The Nano Membrane Toilet

Bill Gates Is Funding This Ingenious On-site Sanitation Toilet

The fact that there is an expo that’s about toilet shouldn’t surprise anyone, but what should surprise is, Bill Gates spoke at this expo called Reinvented Toilet, held last week in Beijing, China. For his speech, the founder of Microsoft used a jar of poop to emphasize the importance of sanitation, specifically off-the-grid sanitization which many poorer countries lack.

Pointing to the beaker of human feces, Gates educate the audience that this small amount of human waste could contain as many as “200 billion rotavirus particles, 20 billion Shigella bacteria, and 100,000 parasitic worm eggs” which, along with other pathogens, “causes diseases like diarrhea, cholera, and typhoid that kill nearly 500,000 children under the age of five every year.”

The Nano Membrane Toilet

What Gates have in mind is, the deaths could be prevented with proper sanitation and proper sanitation is what this Bill & Melinda Gates Foundation-backed invention by Cranfield University is about. Called Nano Membrane Toilet, this ingenious toilet uses a unique rotating mechanism to treat both liquid and solid human waste without the need for water or electricity, and doing so be curbing odor and keeping the waste out of view.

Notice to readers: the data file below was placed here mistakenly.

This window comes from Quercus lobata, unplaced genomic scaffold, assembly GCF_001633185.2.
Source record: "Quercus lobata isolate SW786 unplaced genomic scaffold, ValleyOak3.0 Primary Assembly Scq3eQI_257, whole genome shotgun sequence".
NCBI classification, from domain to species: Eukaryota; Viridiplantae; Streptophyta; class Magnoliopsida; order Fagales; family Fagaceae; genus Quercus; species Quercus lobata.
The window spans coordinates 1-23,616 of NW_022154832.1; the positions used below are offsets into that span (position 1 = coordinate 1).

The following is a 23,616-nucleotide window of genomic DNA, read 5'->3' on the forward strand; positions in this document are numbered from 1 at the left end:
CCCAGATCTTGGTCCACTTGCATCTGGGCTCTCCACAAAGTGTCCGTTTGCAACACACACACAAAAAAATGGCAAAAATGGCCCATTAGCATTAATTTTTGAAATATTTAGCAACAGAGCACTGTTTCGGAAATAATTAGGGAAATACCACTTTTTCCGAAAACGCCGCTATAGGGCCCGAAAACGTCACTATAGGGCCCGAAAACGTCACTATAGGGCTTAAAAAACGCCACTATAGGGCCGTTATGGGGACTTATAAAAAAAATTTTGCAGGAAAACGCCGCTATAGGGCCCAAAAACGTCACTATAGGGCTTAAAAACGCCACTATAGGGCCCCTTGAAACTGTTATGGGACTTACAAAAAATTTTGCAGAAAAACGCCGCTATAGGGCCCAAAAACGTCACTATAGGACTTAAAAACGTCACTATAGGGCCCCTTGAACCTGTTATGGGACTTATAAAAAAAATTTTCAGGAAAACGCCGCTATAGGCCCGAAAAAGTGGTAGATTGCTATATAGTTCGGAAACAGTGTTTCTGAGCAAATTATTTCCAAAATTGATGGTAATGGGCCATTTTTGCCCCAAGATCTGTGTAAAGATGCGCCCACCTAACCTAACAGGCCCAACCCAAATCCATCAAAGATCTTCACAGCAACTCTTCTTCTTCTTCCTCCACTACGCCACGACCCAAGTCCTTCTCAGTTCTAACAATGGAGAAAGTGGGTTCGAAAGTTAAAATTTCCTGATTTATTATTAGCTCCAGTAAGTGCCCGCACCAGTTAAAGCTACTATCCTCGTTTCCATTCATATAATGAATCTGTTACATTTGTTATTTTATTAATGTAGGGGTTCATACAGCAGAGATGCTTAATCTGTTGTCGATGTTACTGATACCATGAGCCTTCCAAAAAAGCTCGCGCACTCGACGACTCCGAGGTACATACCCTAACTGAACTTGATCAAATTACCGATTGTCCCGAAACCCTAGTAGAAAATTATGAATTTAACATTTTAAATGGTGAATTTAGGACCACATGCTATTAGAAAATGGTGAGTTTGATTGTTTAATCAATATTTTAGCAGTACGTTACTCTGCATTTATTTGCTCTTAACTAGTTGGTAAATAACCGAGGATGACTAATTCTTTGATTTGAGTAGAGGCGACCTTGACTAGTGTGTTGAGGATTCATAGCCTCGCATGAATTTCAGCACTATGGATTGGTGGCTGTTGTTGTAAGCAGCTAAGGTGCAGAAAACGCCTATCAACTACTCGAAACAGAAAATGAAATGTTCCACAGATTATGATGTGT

This video here perfectly explains how this system works:

The solid waste will be turned into ash, allowing it to be use as fertilizer or dispose as regular waste, without the risks of dangerous pathogens. As for the treated liquid waste, it becomes water, stored inside a reservoir inside the step of the toilet, which can then be use for washing or irrigation.

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Reinvented Toilet Expo is the brainchild of Bill and Melinda Gates Foundation which showcased twenty toilet designs developed by companies from around the world. Gates Foundation have invested over the last seven years, working with parents to develop a new generation of non-sewered sanitization technologies.

In addition, the Foundation have committed another $200 million for further R&D in order to “bring down the costs of new products for the poor, and to support market development in regions where new, non-sewered sanitation solutions can have the greatest impact.”

Images: The Nano Membrane Toilet.

Source: Wonderful Engineering.